In 1742, Pennsylvania officials met with Iroquois sachems in council at Lancaster to secure an Iroquois alliance against the threat of French encroachment. Canassatego, speaker (tadadaho) of the Haudenosaunee (Iroquois) Confederacy, spoke on behalf of the Six Nations to the Pennsylvania officials. He confirmed the League of Friendship that existed between the two parties and stated that "we are bound by the strictest leagues to watch for each other's preservation" (Colden, 1902, 2: 18–24)
Two years later, Canassatego would go beyond pledging friendship to the English colonists. At Lancaster, Pennsylvania, in 1744, the great Iroquois chief advised the assembled colonial governors on Iroquois concepts of unity:
Our wise forefathers established Union and Amity between the Five Nations. This has made us formidable; this has given us great Weight and Authority with our neighboring Nations. We are a powerful Confederacy; and by your observing the same methods, our wise forefathers have taken, you will acquire such Strength and power. Therefore whatever befalls you, never fall out with one another (Van Doren and Boyd, 1938, 75).
Richard Peters described Canassatego at Lancaster as "a tall, well-made man," with "a very full chest and brawny limbs, a manly countenance, with a good-natired [sic] smile. He was about sixty years of age, very active, strong, and had a surprising live-liness in his speech" (Boyd, 1942, 244–245). Dressed in a scarlet camblet coat and a fine, gold-laced hat, Canassatego is described by historical observers such as Peters as possessing an awesome presence that turned heads whenever he walked into a room.
Benjamin Franklin probably first learned of Canassatego's 1744 advice to the colonies as he set his words in type. Franklin's press regularly issued Indian treaties in small booklets, which enjoyed a lively sale throughout the colonies, from 1736 until the early 1760s, when his defense of Indians under assault by frontier settlers cost him his seat in the Pennsylvania Assembly. Franklin subsequently served the colonial government in England.
Canassatego's admonition would echo throughout the colonies for many years. For example, colonial representatives called upon them some thirty years later at a treaty council near Albany.
After some preliminaries, the sachems and treaty commissioners began their deliberations in earnest on August 24, 1775, at Cartwright's Tavern in Albany, New York. On the next day, the treaty commissioners (who had specific instructions from John Hancock and the Second Continental Congress) told the sachems that they were heeding the advice Iroquois forefathers had given to the colonial Americans at Lancaster, Pennsylvania, in 1744. At this point, the commissioners quoted Canassatego's words:
Brethren, We the Six Nations heartily recommend Union and a good agreement between you our Brethren, never disagree but preserve a strict Friendship for one another and thereby you as well as we will become stronger. Our Wise Forefathers established Union and Amity between the Five Nations . . . we are a powerful Confederacy, and if you observe the same methods . . . you will acquire fresh strength and power (Proceedings, n.d.).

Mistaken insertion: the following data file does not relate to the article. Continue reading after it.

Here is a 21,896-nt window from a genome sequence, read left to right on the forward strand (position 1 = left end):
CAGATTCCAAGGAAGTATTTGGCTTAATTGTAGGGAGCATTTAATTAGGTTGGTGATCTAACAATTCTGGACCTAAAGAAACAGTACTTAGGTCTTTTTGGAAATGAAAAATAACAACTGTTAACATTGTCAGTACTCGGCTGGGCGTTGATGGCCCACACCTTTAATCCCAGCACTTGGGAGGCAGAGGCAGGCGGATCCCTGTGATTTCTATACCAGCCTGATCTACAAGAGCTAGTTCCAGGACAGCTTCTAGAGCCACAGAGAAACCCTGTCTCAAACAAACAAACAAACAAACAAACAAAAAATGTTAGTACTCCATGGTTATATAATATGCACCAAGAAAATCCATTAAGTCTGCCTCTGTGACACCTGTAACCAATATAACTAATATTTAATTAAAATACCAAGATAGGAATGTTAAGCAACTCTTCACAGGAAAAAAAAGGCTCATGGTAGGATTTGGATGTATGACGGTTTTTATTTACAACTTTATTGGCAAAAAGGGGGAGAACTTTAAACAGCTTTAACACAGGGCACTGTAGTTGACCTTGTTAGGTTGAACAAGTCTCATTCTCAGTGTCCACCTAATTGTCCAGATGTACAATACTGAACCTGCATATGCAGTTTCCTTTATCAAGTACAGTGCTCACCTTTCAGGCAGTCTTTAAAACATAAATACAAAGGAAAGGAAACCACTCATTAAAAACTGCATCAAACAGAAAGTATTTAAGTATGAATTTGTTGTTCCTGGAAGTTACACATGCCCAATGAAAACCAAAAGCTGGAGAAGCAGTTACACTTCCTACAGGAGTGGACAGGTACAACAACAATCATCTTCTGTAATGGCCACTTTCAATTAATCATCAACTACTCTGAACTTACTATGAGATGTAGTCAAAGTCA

The Americans then said that their forefathers had rejoiced to hear Canassatego's words, which sank
deep into their Hearts, the Advice was good, it was Kind. They said to one another, the Six Nations are a wise people, let us hearken to their Council and teach our children to follow it. Our old Men have done so. They have frequently taken a single Arrow and said, Children, see how easy it is broken, then they have tied twelve together with strong Cords—And our strongest Men could not break them—See said they—this is what the Six Nations mean. Divided a single Man may destroy you—United, you are a match for the whole World (Proceedings, n.d.).
In this statement, the commissioners were not merely engaging in diplomatic protocol to flatter the Iroquois; they were actually summarizing a historical process of assimilating Iroquois ideas of unity that was expressed in subsequent meetings and in the papers of some of the Founding Fathers (Benjamin Franklin, James Wilson, and Thomas Jefferson, for example). Indeed, the Americans talked of creating a government of federated unity as an alternative to colonial conquest. The Americans continued and thanked the "great God that we are all united, that we have a strong Confederacy composed of twelve Provinces." The American delegates also pointed out that they have "lighted a Great Council Fire at Philadelphia and have sent Sixty five Counsellors to speak and act in the name of the whole" (Proceedings, n.d.).
Bruce E. Johansen
"Proceedings of the Commissioners . . . to . . . the Six Nations, August 25, 1775 at Albany, New York." No date. Continental Congress Papers, 1774–1789. Washington, DC: National Archives (M247, Roll 144, Item No., 134).; Boyd, Julian.  1981. "Dr. Franklin: Friend of the Indian." In Meet Dr. Franklin. Edited by Roy N. Lokken. Philadelphia, PA: The Franklin Institute.; Colden, Cadwallader. 1902. History of the Five Nations. 2 volumes. New York: New Amsterdam Book Company.; Van Doren, Carl, and Julian P. Boyd, eds. 1938. Indian Treaties Printed by Benjamin Franklin 1736–1762. Philadelphia: Historical Society of Pennsylvania.